Recently, I had a spooky experience.
H and I were enjoying some spring sunshine on a beach in the Pacific Northwest and building an intricate sandcastle complex, complete with a working moat and a Mayan-style pyramid.
At one point we got up to find the twigs, stones, shells and seaweed that would adorn the construction, and when I turned back I saw two birds advancing on our gear — a large seagull and a crow. I watched them advance until they were within hopping distance of our cooler bag before wandering over to ward them off.
As soon as she saw me coming, the crow flew away. The seagull, however, persisted. He scooted down the far side of a small dune and loitered there as he watched me drop my collection of pebbles beside the sandcastle moat. Then I walked from the sandcastle to the cooler bag, where I picked up a beer that I had left there. As I took a sip, the seagull spread his wings, letting the wind lift and carry him off down the beach.
Watching the seagull drift away, I spotted the crow again. I thought she had taken off when I first approached, but really she had only flown about 20 metres or so and was now apparently engrossed in pulling something slimy from a pile of seaweed and twigs.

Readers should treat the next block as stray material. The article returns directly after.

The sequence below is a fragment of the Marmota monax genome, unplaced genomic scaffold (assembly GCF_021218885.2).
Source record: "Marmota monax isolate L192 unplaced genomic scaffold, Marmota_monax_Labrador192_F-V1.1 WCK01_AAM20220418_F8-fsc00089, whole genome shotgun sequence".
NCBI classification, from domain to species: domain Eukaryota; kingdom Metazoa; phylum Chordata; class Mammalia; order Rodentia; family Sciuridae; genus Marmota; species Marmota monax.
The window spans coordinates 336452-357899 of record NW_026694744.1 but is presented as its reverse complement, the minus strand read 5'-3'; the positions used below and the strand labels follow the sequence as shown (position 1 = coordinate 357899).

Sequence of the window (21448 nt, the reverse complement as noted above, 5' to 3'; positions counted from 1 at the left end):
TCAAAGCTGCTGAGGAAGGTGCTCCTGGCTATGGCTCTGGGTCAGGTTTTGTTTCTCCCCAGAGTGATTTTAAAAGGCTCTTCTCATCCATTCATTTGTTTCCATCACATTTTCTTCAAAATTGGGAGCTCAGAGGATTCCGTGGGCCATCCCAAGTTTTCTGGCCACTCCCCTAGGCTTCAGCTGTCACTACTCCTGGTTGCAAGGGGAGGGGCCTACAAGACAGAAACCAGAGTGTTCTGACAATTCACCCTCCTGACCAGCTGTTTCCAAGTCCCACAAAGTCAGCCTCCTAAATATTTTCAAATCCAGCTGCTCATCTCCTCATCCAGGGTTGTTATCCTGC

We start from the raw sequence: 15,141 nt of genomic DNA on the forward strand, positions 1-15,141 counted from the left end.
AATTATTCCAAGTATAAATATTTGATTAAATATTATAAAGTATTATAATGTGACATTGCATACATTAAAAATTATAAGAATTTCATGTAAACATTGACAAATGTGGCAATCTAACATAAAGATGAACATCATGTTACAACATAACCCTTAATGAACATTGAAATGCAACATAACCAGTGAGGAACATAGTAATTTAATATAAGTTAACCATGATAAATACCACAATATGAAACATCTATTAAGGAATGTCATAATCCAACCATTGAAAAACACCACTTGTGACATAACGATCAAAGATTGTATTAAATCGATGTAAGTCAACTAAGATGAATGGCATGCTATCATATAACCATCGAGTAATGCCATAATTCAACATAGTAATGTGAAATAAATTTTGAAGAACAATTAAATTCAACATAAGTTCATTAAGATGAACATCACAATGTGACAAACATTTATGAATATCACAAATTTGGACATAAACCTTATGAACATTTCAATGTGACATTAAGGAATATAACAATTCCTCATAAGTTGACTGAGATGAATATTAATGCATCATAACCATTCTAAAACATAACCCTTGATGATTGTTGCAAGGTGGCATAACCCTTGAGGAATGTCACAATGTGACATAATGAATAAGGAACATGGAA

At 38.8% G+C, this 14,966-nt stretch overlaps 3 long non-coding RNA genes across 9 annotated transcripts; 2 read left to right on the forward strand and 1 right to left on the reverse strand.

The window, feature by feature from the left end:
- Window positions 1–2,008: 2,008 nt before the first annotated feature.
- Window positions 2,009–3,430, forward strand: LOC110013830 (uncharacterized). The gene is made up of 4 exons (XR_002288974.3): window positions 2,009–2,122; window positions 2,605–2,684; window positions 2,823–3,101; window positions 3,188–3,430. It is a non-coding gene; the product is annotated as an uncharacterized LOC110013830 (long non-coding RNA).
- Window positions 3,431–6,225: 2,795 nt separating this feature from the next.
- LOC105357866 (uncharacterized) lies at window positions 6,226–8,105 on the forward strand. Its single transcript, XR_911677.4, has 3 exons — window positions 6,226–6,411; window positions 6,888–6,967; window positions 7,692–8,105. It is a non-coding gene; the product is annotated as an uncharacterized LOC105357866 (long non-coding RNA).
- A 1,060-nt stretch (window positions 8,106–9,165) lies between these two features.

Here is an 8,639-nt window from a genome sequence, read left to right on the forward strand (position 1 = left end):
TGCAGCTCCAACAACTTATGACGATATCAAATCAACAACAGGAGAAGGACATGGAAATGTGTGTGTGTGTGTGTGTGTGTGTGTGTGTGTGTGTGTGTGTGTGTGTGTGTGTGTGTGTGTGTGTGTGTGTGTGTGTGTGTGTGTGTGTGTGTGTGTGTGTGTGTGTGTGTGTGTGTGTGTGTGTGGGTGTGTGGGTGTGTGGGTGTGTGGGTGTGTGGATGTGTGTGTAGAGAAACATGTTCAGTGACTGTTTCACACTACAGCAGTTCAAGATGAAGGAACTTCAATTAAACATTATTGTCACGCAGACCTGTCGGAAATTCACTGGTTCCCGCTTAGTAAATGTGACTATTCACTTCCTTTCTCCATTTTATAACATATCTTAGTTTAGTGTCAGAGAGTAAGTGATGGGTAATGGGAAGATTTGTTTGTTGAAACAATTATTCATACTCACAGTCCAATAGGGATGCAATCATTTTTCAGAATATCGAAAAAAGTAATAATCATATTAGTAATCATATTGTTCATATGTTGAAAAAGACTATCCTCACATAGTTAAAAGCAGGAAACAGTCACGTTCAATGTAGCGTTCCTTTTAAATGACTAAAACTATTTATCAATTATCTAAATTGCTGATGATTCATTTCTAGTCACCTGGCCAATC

Sneaky bugger, I thought, but said nothing. The seagull had pushed his luck too far and, believing his situation hopeless, had simply wandered on to find another opportunity. The crow, by contrast, was acting innocent just a small distance away. I took a sip from my beer, bent over to place the can in the shade of the cooler bag, then glanced back at the pile of twigs and seaweed.
The crow had completely disappeared. Only seconds had passed, and yet it was nowhere to be seen on the wide and bright expanse of sand and dunes around me. I thought I hadn’t shown any outward signs of recognition — I didn’t point and yell “aha!” when I saw her, for example — and yet the crow knew she’d been seen. And instead of beating a surly retreat, as the seagull had done, the crow instead chose to disappear like some kind of phantom. Very spooky.
I knew crows are particularly crafty and intelligent. For example, a study some time ago at a local university here in Seattle found that they remember the faces of unkind humans, and can even communicate their distrust to other birds. But I had not expected this crow’s theatrical flair. I was impressed.
There’s a lot of fear and gloom in the news about the COVID-19 pandemic right now. But with the engine of human civilization idling in neutral and our individual wanderings largely restricted to our own neighbourhoods, our non-human neighbours have found space to come out of hiding. Observing their comings and goings — the squirrels and hummingbirds outside my window, the seals in the Ballard locks, the calls of seagulls reminding me how close we are to the ocean, the happy blooming in the gardens — has been an unexpected source of joy.